“Did you hear that?” Eti stopped abruptly in his tracks and pondered.
Around him stretched a cavernous cargo hold. One of many, although large, it was relatively small in comparison to the bays that housed interplanetary shuttles such as his precious Tabris Ruzgar. Towering above him on all sides were translucent containers, a strange few filled to the brim with precious ores and other raw materials; a state that, at first glance, suggested the vessel left in haste rather than procure a full shipment of trade goods from Ganax’ab.
Most of the interior of this part of the ship was designed the a similar fashion, with semi-opaque and vaguely luminous walls, ceilings, and floors offering a swift survey of one’s surroundings and the trade sundries in various sections. A glance over his shoulder confirmed the safe and secure artifacts and art galleries through which they recently passed. Beneath him, thin, rubbery lines on the floor mapped routes to other parts of the vessel in blue, orange, green, and black. At present, they were in pursuit of the green line—passenger quarters.
Close at hand, Boomslang frowned at his charge, paused, and perked an ear. Indeed, there was a rumble somewhere in the distance. It sounded like a far away avalanche or strip miner, but, in spite of the loss of the Vepsis Dol’s faster-than-light capabilities, artificial gravity remained undisturbed and intact. Still, on a vessel so complex any one of a thousand things could be the culprit, from a surge of fresh atmosphere from one of the massive air purifiers to thermal expansion in the hull as the warmth inside combated the frozen void without.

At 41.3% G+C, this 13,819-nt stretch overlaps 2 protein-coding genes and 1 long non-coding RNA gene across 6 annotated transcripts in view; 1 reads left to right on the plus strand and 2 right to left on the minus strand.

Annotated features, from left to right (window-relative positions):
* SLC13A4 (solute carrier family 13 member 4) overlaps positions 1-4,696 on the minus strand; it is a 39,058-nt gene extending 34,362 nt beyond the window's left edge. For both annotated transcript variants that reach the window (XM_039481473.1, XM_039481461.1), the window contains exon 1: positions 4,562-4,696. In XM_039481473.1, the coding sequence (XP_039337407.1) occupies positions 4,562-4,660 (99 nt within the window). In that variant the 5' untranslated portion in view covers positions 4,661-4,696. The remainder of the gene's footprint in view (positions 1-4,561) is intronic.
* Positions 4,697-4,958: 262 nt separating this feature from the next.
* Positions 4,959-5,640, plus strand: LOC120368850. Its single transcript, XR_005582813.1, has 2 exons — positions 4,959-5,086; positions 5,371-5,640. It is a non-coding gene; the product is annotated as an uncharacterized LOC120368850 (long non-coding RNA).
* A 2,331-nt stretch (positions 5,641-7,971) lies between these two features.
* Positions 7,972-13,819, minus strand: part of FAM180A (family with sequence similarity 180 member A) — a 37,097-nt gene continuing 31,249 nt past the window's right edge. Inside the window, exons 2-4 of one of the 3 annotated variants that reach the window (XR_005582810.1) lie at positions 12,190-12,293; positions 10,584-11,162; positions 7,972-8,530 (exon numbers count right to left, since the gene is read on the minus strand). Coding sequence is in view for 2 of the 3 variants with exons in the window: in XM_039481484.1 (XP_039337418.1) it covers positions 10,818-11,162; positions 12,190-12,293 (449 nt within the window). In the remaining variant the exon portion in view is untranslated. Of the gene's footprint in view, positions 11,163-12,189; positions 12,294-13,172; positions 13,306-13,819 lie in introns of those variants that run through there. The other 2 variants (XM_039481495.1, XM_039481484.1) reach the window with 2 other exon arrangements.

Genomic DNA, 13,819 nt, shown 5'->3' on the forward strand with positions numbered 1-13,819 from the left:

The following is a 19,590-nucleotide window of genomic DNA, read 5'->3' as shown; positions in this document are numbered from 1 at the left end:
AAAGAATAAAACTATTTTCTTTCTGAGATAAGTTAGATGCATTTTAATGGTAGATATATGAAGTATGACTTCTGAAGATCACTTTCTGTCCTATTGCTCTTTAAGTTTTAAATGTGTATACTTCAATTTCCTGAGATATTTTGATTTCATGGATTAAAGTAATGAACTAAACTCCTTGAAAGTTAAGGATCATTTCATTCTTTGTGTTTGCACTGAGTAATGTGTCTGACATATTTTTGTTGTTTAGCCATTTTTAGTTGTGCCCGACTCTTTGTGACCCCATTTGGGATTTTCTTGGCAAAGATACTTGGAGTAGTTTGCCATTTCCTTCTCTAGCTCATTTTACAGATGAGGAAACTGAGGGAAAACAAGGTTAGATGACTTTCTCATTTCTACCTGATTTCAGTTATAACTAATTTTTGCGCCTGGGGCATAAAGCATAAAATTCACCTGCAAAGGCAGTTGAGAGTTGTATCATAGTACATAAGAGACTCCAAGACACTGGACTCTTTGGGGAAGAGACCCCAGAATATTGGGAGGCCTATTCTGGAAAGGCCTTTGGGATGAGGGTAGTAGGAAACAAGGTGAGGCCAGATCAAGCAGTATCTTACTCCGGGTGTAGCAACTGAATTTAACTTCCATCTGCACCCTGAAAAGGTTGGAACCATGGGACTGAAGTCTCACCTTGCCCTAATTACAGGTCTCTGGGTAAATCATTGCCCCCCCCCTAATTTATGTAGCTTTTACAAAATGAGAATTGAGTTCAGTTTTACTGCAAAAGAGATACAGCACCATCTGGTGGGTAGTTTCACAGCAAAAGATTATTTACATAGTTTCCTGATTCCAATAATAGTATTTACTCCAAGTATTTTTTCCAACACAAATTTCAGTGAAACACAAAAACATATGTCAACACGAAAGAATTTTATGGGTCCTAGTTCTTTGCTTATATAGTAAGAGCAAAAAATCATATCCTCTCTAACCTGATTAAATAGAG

“Probably the machinery,” he suggested nonchalantly.
“It doesn’t sound mechanical,” Eti disagreed. Convinced of that, he abandoned his green line, and all lines altogether, and sauntered off in the direction of the noise.
“Maybe it will provide some clue as to what is wrong with the transport.”
Intermittently, the rumbling grew louder and nearer. Fear strove against curiosity, but inevitably lost. Then, three chambers hence, without explanation, just as they grating noise reached an obnoxious volume, a sudden cessation. Eerily, the silence flowed around him and his unwelcome guard, pregnant with deception. It was a familiar sensation for one trained in the ways of assassination. He recalled how prey would feel a presence, without reason, become quiet, assess their surroundings, but eventually dismiss that inexplicable six sense as mere paranoia. Yet nobody was here. He knew everyone on the ship and they were all accounted for. Unless—maybe a stowaway? Around him towered bins of shalam. Two and a half, actually, although the room’s dozens of containers should have been filled with megatons of the radioactive rock. Each seemed rather dusty and dull, although they did glow. But that half full one, so suspiciously low, shone a little more or perhaps a little less. Either way, he didn’t like the way it shifted and glared back at him.
“Hold on a se —”, Eti began to say when suddenly the rocks sprang to life.